Graves’ disease is an autoimmune disease that affects the thyroid. The body attacks the normal thyroid tissues and can also attack the soft tissues surrounding the eye, including the muscles that turn the eye. Graves’ disease can lead to bulging of the eye from the eye being pushed forward from the swollen tissue behind it. The eyelids can also be affected. The upper eyelids may be too high and the lower eyelids too low due to retraction.
Diagnosis of Graves’ may be made by your primary care physician or ophthalmologist, who may refer you to our oculoplastic surgeon. Once the Graves’ disease has been quiet for several months, surgery can be done to restore your natural appearance. An orbital decompression is done for bulging eyes. This is where the boney walls around the eye are removed to allow the swollen tissues to expand into the surrounding sinuses. The eye can then sink back into its natural position. Following an orbital decompression, any double vision that exists can be addressed by a strabismus surgeon. The last step in the reconstructive process is addressing any eyelid abnormality.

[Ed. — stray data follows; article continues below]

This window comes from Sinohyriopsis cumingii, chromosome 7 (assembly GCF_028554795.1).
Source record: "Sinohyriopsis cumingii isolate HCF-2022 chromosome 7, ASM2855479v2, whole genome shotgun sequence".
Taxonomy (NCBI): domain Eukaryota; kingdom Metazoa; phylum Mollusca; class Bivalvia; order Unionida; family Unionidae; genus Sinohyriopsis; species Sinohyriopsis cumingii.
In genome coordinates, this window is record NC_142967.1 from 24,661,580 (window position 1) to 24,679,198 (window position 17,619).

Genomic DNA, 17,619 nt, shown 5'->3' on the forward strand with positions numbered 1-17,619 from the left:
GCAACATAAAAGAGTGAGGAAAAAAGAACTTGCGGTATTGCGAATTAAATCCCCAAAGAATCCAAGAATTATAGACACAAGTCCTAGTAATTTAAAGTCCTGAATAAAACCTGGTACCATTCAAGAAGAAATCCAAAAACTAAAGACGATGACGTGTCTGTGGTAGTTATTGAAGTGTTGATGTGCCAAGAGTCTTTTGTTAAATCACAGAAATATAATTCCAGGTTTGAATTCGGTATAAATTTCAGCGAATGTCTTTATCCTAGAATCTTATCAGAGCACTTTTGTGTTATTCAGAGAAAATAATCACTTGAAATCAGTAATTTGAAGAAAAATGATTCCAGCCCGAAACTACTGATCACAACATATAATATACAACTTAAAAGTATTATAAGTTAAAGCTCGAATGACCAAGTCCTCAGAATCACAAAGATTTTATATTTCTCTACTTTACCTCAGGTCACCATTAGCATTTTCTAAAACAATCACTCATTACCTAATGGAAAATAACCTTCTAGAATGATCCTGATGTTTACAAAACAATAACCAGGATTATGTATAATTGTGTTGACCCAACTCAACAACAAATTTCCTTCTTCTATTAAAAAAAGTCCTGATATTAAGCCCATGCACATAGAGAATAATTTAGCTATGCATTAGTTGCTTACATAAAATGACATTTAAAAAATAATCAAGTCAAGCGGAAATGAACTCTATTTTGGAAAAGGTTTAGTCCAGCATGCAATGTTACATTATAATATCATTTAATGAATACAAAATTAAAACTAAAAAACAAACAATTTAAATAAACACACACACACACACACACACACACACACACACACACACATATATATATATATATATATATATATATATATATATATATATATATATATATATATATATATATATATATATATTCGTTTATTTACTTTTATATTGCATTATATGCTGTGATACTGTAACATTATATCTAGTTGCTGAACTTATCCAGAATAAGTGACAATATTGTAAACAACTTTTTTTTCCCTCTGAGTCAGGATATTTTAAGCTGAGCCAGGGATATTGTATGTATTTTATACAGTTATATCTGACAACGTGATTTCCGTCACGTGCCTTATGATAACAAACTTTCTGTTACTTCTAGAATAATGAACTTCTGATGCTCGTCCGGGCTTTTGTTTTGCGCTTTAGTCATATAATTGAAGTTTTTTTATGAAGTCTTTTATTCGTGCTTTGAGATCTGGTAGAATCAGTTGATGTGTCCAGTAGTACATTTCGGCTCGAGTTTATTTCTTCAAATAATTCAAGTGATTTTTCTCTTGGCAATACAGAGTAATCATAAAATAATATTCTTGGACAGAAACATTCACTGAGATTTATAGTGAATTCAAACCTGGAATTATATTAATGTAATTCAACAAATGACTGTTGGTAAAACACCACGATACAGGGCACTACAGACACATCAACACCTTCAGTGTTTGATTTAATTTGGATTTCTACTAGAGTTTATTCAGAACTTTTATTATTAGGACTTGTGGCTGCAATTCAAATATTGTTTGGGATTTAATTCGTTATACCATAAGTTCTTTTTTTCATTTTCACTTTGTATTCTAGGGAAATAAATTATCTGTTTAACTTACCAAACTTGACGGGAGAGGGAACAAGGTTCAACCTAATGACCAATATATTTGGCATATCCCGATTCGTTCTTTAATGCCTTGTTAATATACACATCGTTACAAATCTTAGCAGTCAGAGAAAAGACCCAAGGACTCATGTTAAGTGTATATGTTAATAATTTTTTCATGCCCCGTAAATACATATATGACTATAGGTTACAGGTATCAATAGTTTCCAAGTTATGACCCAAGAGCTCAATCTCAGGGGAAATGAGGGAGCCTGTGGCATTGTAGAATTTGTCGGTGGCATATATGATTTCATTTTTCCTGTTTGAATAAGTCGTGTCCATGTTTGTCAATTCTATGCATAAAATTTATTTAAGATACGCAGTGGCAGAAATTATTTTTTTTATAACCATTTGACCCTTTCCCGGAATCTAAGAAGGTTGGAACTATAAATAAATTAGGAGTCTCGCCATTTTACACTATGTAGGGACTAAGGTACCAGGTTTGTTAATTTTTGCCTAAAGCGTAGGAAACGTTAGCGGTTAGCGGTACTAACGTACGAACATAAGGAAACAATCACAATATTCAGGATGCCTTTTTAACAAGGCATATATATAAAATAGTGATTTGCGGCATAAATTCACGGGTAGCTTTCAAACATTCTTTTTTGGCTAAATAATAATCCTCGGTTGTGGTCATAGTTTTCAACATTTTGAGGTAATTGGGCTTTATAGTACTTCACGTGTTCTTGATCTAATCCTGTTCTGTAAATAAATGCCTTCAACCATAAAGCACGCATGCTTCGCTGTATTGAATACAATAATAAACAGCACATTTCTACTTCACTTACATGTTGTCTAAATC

Occasionally, the optic nerve, which is the cable that connects the eye to the brain, can be compressed by the swollen tissues in the orbit. If this occurs, surgical intervention may be emergent to prevent permanent vision loss. Orbital decompression can be done through the eyelids or with a small camera through the nose.
Contact Our Office
If you or someone you know has Graves’ disease and would like to know what options exist to restore your natural beauty, contact our office for a consultation.